“A multiple personality is in a certain sense normal.” George Herbert Mead (1935). Mind, self and society.
I’m a social theorist/social researcher specializing in the intersection of language, mind, culture, intimacy, the self concept, and mental health. My work draws on historical sources, sociological and psychological data, and the philosophy of language and mind.
I’m an empirical scientist who has studied the development of shared consciousness between members of ongoing intimate relationships. This was the defining passion of my early career. I recruited a large sample of marital and premarital couples, and, for comparison, a similarly large group of ‘fake couples’ (randomly matched singles who never met). I tracked them all for two years taking repeated measurements of the extent to which they shared beliefs, attitudes, and values. For the real couples I also measured changing levels of relationship quality (feelings of happiness with each other and levels of commitment), and their estimates of how often they spoke with each other. The months passed, the real couples who remained happy and committed developed common perspective, the fake couples didn’t, and neither did those real couples whose happiness and commitment waned. That the growth of shared mind was due to the extent of their talk together was indicated by data from a subset of the couples who were in long distance relationships. Their estimates of daily talk were much more precise than the others because, for them, their time talking together occurred mostly through landline phone contact and it was an age (pre-Internet and pre-cell phone) in which long distance phone calling was so expense that people where quite vigilant how much of that they did and what it cost. Results of various aspects of this project were published in the Journal of Marriage and the Family, Human Communication Research, Communication Yearbook, Family Process, Sex Roles, Journal of Social and Personal Relationships, Human Relations, Communication Theory, and Journal of Divorce.
After this project I began to explore the question of whether the development of shared mind between relationship partners is a universal and pan-historical process. Clearly it is neither. It is a phenomenon of particular historical/cultural circumstances (collectively referred to as ‘modernity’), which I present and discuss in my 2022 book Self and Other in an Age of Uncertain Meaning: Communication and the Marriage of Minds (click the Book tab above).
I’m a senior professor of interpersonal communication in the Department of Communication at University at Albany (SUNY). I had previous positions in departments of communication at Bowling Green State University (Ohio), West Virginia University, U Mass at Amherst, and Rensselaer Polytechnic Institute. While at West Virginia University, in addition to my regular position in the Department of Communication, I was an affiliated professor in the Department of Behavioral Medicine and Psychiatry at the med school.
I head the Communication Institute for Online Scholarship, an academic not-for-profit Professor Teresa Harrison and I co-created during the birth of the Internet in the 1980s. The CIOS has a history of innovation in communication technology put to use in the service of teaching and research in mass media, communication, and journalism. Since the CIOS tracks all research ever published in the communication field’s international literature I’ve often been involved in investigations of trends in thought and analysis, and patterns of scholarly communication in the academic communication discipline. Studies representative of this work have been published in a range of books and journals including Journal of Communication, Human Communication Research, Communication Education, Journal of Family Communication, The Electronic Journal of Communication, Communication Monographs, Behavioral and Social Science Librarian, Journalism and Mass Communication Educator, and Journal of the Association for Communication Administration..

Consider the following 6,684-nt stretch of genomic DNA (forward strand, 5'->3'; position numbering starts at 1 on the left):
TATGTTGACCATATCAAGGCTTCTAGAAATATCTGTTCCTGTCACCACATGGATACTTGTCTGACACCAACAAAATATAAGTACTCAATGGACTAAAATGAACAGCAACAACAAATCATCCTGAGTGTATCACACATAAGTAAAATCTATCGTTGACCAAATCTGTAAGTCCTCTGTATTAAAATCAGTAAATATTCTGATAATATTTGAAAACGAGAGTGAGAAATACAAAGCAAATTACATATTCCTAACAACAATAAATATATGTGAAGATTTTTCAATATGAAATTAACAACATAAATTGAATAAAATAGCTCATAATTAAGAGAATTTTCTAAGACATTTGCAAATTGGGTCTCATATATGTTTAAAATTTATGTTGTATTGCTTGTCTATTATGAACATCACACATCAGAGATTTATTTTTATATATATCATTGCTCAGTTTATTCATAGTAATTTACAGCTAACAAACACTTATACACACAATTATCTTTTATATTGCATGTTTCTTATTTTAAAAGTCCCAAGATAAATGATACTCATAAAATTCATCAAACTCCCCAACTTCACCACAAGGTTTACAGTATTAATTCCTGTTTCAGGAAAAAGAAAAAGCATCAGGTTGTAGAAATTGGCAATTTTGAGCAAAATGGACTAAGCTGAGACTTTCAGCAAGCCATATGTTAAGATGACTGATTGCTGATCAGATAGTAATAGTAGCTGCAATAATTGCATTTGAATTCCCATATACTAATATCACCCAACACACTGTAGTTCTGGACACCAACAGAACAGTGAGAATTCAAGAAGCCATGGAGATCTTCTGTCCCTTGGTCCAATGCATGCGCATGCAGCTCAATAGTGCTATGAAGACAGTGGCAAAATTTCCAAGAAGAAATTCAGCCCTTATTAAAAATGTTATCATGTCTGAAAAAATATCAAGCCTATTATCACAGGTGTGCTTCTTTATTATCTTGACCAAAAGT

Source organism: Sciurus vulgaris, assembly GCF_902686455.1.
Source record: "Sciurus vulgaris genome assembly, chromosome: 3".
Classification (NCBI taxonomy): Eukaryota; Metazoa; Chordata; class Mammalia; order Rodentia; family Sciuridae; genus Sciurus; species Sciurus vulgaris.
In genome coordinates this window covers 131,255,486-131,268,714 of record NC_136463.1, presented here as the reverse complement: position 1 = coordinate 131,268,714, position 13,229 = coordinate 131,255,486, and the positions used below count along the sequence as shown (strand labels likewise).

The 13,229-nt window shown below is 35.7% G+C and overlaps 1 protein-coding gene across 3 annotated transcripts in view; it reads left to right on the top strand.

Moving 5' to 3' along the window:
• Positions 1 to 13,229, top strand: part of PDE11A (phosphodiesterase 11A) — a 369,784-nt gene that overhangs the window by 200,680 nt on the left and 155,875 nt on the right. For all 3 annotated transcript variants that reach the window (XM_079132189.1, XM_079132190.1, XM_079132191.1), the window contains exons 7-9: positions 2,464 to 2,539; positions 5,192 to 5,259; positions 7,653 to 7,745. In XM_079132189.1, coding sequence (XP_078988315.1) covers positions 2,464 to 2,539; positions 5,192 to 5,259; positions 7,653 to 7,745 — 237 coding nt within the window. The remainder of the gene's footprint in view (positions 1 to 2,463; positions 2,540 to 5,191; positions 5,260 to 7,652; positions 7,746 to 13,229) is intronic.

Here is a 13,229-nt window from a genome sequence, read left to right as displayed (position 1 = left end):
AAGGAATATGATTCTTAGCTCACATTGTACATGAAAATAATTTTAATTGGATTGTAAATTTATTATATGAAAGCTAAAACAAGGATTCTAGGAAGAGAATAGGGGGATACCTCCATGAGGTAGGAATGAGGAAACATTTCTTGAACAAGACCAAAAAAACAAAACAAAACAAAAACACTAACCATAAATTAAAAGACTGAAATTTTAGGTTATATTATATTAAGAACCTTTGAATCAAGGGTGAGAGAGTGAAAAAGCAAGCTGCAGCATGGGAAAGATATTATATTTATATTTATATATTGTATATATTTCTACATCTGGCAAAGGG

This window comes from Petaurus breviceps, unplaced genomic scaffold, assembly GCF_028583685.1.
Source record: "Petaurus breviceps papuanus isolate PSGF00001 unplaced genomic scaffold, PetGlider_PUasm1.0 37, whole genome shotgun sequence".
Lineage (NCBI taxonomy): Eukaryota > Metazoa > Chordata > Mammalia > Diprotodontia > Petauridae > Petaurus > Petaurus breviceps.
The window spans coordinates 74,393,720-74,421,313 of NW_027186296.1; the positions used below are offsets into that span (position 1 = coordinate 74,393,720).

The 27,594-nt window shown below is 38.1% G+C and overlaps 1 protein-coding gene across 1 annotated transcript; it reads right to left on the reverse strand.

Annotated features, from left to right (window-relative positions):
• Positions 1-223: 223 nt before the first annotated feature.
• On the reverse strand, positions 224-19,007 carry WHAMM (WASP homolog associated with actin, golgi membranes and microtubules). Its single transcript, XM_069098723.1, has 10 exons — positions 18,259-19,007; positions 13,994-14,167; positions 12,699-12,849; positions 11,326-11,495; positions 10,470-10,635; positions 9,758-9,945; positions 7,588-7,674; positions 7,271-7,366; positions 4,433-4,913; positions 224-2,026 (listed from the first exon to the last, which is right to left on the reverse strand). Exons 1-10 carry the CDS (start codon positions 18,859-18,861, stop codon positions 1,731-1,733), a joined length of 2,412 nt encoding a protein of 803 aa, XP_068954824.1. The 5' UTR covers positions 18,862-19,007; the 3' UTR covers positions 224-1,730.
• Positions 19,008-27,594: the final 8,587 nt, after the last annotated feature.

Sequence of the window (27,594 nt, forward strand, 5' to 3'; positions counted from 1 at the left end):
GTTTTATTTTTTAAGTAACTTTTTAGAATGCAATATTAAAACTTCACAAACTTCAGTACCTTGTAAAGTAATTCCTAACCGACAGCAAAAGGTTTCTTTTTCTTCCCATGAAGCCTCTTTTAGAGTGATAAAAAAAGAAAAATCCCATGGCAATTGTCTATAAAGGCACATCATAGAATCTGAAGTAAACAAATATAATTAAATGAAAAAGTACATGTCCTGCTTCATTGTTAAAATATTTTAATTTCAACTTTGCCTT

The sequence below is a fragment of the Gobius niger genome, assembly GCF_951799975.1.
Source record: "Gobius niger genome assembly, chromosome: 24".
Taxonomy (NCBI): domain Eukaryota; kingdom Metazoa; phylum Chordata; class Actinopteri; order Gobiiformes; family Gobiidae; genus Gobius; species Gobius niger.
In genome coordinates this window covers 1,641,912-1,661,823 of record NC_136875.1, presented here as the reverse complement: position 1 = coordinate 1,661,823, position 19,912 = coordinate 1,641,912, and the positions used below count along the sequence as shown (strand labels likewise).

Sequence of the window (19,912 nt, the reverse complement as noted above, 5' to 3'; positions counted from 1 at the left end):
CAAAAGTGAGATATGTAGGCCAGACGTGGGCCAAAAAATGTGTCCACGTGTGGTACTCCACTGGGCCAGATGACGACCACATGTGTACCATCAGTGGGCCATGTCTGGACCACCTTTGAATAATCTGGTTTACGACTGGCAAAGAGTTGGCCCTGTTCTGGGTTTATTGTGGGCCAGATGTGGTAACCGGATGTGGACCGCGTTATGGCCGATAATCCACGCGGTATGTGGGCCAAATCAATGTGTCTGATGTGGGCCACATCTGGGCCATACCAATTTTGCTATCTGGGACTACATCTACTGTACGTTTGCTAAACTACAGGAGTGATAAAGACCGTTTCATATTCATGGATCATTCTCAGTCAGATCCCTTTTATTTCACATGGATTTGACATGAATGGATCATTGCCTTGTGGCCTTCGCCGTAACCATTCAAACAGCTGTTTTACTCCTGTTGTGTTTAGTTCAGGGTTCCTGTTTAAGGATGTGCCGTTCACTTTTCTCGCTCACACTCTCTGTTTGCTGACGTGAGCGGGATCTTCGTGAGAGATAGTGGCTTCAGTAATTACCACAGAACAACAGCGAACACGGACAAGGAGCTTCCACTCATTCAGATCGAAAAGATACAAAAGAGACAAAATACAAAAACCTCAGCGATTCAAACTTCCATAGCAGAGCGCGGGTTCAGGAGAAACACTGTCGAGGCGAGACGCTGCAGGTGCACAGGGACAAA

I acquired foundational programming skills in my graduate training and have applied that knowledge to many projects. I wrote or designed all of the software systems used by the CIOS for the databases, journals, and other services it provides to academic libraries throughout the world. I also authored QMAP (Q-Sort Matrix Analysis Package), which is an assortment of statistical analysis programs centering around cluster analysis that are helpful in analysis of data collected using a measurement procedure named Q-methodology (which has nothing to do with QAnon). Q-methodology is particularly useful for assessing the extent to which people share perspective; hence, it was the basis for the measures of shared mind that I gathered during my studies of developing intimacy, described above. As well, several years prior to the introduction of the world wide web and Adobe’s PDF file format, with support from the MIT Press, my colleague Pete Sylvestre and I created DISPLAY and MARKUP, which comprised one of the first software systems for producing and distributing academic journals in electronic format.
More me’s …
There are more versions of me. There probably are for most of us. That’s the way it is in complicated modern societies.